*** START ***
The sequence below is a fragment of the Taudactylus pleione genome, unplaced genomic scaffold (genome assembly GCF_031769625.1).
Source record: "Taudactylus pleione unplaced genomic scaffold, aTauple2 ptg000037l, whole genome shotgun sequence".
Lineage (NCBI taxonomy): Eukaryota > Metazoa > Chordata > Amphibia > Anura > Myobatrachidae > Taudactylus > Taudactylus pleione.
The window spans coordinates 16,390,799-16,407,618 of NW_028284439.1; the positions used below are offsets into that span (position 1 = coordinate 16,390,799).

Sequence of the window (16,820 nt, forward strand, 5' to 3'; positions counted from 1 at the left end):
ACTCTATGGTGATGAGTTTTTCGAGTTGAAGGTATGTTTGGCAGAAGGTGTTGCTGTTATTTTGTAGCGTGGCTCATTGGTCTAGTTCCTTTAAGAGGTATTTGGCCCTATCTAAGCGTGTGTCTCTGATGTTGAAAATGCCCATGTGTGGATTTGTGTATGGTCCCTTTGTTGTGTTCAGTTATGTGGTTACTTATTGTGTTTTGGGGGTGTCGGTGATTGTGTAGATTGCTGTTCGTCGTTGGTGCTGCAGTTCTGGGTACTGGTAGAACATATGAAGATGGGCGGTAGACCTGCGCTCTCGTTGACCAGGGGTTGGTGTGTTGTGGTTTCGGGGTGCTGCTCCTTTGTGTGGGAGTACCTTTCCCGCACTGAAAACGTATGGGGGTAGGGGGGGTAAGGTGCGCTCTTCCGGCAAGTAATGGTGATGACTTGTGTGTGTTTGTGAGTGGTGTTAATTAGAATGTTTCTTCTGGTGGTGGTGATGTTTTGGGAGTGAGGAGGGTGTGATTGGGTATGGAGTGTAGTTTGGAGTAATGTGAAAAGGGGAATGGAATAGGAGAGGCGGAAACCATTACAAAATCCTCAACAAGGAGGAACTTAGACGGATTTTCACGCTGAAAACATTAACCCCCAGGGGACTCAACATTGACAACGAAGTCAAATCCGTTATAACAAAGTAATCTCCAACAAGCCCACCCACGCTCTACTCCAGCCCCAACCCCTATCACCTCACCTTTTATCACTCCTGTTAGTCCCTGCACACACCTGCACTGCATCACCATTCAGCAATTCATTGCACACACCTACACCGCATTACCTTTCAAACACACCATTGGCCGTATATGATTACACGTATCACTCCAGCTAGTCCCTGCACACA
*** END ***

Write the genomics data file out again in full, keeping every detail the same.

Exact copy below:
The sequence below is a fragment of the Taudactylus pleione genome, unplaced genomic scaffold (genome assembly GCF_031769625.1).
Source record: "Taudactylus pleione unplaced genomic scaffold, aTauple2 ptg000037l, whole genome shotgun sequence".
Lineage (NCBI taxonomy): Eukaryota > Metazoa > Chordata > Amphibia > Anura > Myobatrachidae > Taudactylus > Taudactylus pleione.
The window spans coordinates 16,390,799-16,407,618 of NW_028284439.1; the positions used below are offsets into that span (position 1 = coordinate 16,390,799).

Sequence of the window (16,820 nt, forward strand, 5' to 3'; positions counted from 1 at the left end):
ACTCTATGGTGATGAGTTTTTCGAGTTGAAGGTATGTTTGGCAGAAGGTGTTGCTGTTATTTTGTAGCGTGGCTCATTGGTCTAGTTCCTTTAAGAGGTATTTGGCCCTATCTAAGCGTGTGTCTCTGATGTTGAAAATGCCCATGTGTGGATTTGTGTATGGTCCCTTTGTTGTGTTCAGTTATGTGGTTACTTATTGTGTTTTGGGGGTGTCGGTGATTGTGTAGATTGCTGTTCGTCGTTGGTGCTGCAGTTCTGGGTACTGGTAGAACATATGAAGATGGGCGGTAGACCTGCGCTCTCGTTGACCAGGGGTTGGTGTGTTGTGGTTTCGGGGTGCTGCTCCTTTGTGTGGGAGTACCTTTCCCGCACTGAAAACGTATGGGGGTAGGGGGGGTAAGGTGCGCTCTTCCGGCAAGTAATGGTGATGACTTGTGTGTGTTTGTGAGTGGTGTTAATTAGAATGTTTCTTCTGGTGGTGGTGATGTTTTGGGAGTGAGGAGGGTGTGATTGGGTATGGAGTGTAGTTTGGAGTAATGTGAAAAGGGGAATGGAATAGGAGAGGCGGAAACCATTACAAAATCCTCAACAAGGAGGAACTTAGACGGATTTTCACGCTGAAAACATTAACCCCCAGGGGACTCAACATTGACAACGAAGTCAAATCCGTTATAACAAAGTAATCTCCAACAAGCCCACCCACGCTCTACTCCAGCCCCAACCCCTATCACCTCACCTTTTATCACTCCTGTTAGTCCCTGCACACACCTGCACTGCATCACCATTCAGCAATTCATTGCACACACCTACACCGCATTACCTTTCAAACACACCATTGGCCGTATATGATTACACGTATCACTCCAGCTAGTCCCTGCACACA